William Eggleston. 'Untitled', Paris series, 2006-2008

 

William Eggleston (American, b. 1939)
Untitled from the Paris series
2006-2008
Colour print
35.6 cm x 27.9
Series of 32 works: 27 colour prints, 4 diptychs and 1 painting
Commission for the exhibition William Eggleston, Paris, Fondation Cartier pour l’art contemporain, Paris, 2009
Gift of the artist 2009
© Eggleston Artistic Trust, Memphis

 

William Eggleston. 'Untitled', Paris series, 2006-2008

 

William Eggleston (American, b. 1939)
Untitled from the Paris series
2006-2008
Colour print
35.6 cm x 27.9
Series of 32 works: 27 colour prints, 4 diptychs and 1 painting
Commission for the exhibition William Eggleston, Paris, Fondation Cartier pour l’art contemporain, Paris, 2009
Gift of the artist 2009
© Eggleston Artistic Trust, Memphis

 

 

Fondation Cartier
261, Boulevard Raspail
75014 Paris, France

Opening hours:
Open from Tuesday to Sunday, from 11 am – 8 pm
Closed on Mondays
Late closing on Tuesday, at 10 pm

Fondation Cartier website

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20
May
09

Exhibition: ‘Diane Arbus’ at the National Museum of Wales, Cardiff

Exhibition dates: 9th May – 31st August 2009

 

Diane Arbus is one of my favourite photographs – how I would love to see this show!

I have posted some photographs from the exhibition mainly from the Box of Ten 1971 that features in the show.

Marcus

.
Many thankx to the National Museum of Wales for allowing me to publish the photographs in the posting. Please click on the photographs for a larger version of the image.

 

 

“A photograph is a secret about a secret. The more it tells you, the less you know.” 

.
Diane Arbus

 

 

Diane Arbus (American, 1923-1971) 'Tattooed Man at a Carnival, Md.' 1970

 

Diane Arbus (American, 1923-1971)
Tattooed Man at a Carnival, Md.
1970
Gelatin silver print
15 x 14 5/8 in. (38.3 x 37.3 cm)

 

 

One of National Museum Cardiff’s main art exhibitions in 2009 reveals the work of legendary New York photographer Diane Arbus (1923 -1971), who transformed the art of photography. Diane Arbus, which comprises 69 black and white photographs including the rare and important portfolio of ten vintage prints: Box of Ten, 1971, is one of the best collections of Arbus’s work in existence. A large selection of these images will be on display at the Museum from 9 May until 31 August 2009.

Capturing 1950s and 1960s America, Arbus is renowned for portraits of people who were then classed on the outskirts of society nudists, transvestites, circus performers and zealots. In one of her most famous works, Identical Twins, Roselle, NJ of 1967, the twins are photographed as if joined at the shoulder and hip with only three arms between them.
Her powerful, sometimes controversial, images often frame the familiar as strange and the strange or exotic as familiar. This singular vision and her ability to engage in such an uncompromising way with her subjects has made Arbus one of the most important and influential photographers of the twentieth century.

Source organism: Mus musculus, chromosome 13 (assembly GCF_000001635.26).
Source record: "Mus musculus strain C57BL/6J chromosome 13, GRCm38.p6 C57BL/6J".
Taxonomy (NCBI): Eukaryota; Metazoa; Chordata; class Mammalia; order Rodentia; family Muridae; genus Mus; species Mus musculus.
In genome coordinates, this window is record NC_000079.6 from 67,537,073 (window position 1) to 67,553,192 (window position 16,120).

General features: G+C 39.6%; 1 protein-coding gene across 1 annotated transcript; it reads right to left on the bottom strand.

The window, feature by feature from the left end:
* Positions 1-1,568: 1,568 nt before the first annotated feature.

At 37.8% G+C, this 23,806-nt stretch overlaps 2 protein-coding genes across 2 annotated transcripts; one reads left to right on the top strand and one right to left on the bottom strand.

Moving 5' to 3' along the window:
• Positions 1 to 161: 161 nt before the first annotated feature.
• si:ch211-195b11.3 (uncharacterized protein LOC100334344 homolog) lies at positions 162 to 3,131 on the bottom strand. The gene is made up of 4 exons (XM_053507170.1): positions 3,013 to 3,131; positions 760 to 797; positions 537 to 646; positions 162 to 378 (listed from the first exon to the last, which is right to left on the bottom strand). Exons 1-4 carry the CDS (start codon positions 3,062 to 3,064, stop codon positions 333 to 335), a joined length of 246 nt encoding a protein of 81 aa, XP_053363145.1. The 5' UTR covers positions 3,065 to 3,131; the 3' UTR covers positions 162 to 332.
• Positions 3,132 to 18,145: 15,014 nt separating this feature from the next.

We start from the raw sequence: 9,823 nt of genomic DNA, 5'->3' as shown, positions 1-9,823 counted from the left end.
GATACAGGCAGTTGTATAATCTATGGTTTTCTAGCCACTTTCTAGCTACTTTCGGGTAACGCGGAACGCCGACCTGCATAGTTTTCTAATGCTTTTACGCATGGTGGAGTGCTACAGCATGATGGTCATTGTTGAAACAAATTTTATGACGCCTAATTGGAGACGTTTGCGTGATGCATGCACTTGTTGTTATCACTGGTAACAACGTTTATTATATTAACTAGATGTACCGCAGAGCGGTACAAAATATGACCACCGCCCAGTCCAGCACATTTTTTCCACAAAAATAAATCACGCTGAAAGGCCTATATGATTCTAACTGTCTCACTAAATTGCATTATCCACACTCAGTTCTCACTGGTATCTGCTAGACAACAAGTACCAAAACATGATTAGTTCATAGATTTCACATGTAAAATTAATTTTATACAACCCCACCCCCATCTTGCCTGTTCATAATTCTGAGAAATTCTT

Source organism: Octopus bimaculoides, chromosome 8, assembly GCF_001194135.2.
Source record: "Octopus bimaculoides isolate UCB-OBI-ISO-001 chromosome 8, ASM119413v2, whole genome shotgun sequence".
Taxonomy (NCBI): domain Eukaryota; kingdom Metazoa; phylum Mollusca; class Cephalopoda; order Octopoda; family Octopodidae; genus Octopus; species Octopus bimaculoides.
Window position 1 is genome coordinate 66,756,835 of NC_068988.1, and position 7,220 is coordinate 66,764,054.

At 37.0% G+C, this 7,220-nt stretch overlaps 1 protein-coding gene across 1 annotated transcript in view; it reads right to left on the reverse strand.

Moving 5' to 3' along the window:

This singular vision and her ability to engage in such an uncompromising way with her subjects has made Arbus one of the most important and influential photographers of the twentieth century.

Text from the National Museum of Cardiff website [Online] Cited 18/05/2009 no longer available online

 

Diane Arbus (1923-71) 'A young man in curlers at home on West 20th St., N.Y.C. 1966' 1966

 

Diane Arbus (American, 1923-1971)
A young man with curlers at home on West 20th Street, N.Y.C.
1966
Gelatin silver print

 

Diane Arbus (1923-71) 'A Family on Their Lawn One Sunday in Westchester, New York 1968' 1968

 

Diane Arbus (American, 1923-1971)
A family on their lawn one Sunday in Westchester, N.Y.
1968
Gelatin silver print

 

Diane Arbus. 'A Jewish Giant at home with his parents in the Bronx' 1967

 

Diane Arbus (American, 1923-1971)
A Jewish Giant at home with his parents in the Bronx
1967
Gelatin silver print

 

 

“From 1969 to 1971 Arbus was absorbed in the creation of a limited edition portfolio, A box of ten photographs. The portfolio was intended to present her work as an artist in the manner of the special print editions offered by new artists’ presses such as Crown Point and Universal Limited Art Editions (ULAE). This group of pictures and its presentation was a very conscious statement of what she stood for, and how she regarded her own photography. The pictures range from the relatively early ones of the Nudists in their summer home and Xmas tree in a living room in Levittown, L.I., both of 1963; through the now iconic Identical twins, Roselle, N.J., 1967 and Westchester Couple sunning themselves on their lawn, to the later pictures of the Jewish giant, the Mexican Dwarf in his hotel room, N.Y.C. and the King and Queen of a senior citizens’ dance, N.Y.C., all of 1970. There is clearly an attempt to be representative of the general idea, the larger plan behind her work. There is also a significant stylistic range, from the graceful daylight in the picture of the older couple in the nudist camp, to the later picture of the elderly king and queen, whom she photographed with sharp flash. She included Xmas tree, a work without human subjects. The prints for this portfolio were selected three years after the New Documents exhibition, before there was thought of another show. But the pictures constituted a kind of exhibition in and of themselves, to be examined one at a time, rather than all at once. From her letters, we know that the idea of a clear box was very important; it was to serve as both a container and a display case allowing the owner to reorder and display the pictures easily. Just as she had wanted the black border of the print to show in the New Documents exhibition, here she wished to exhibit the entire print as it appeared on the photographic paper …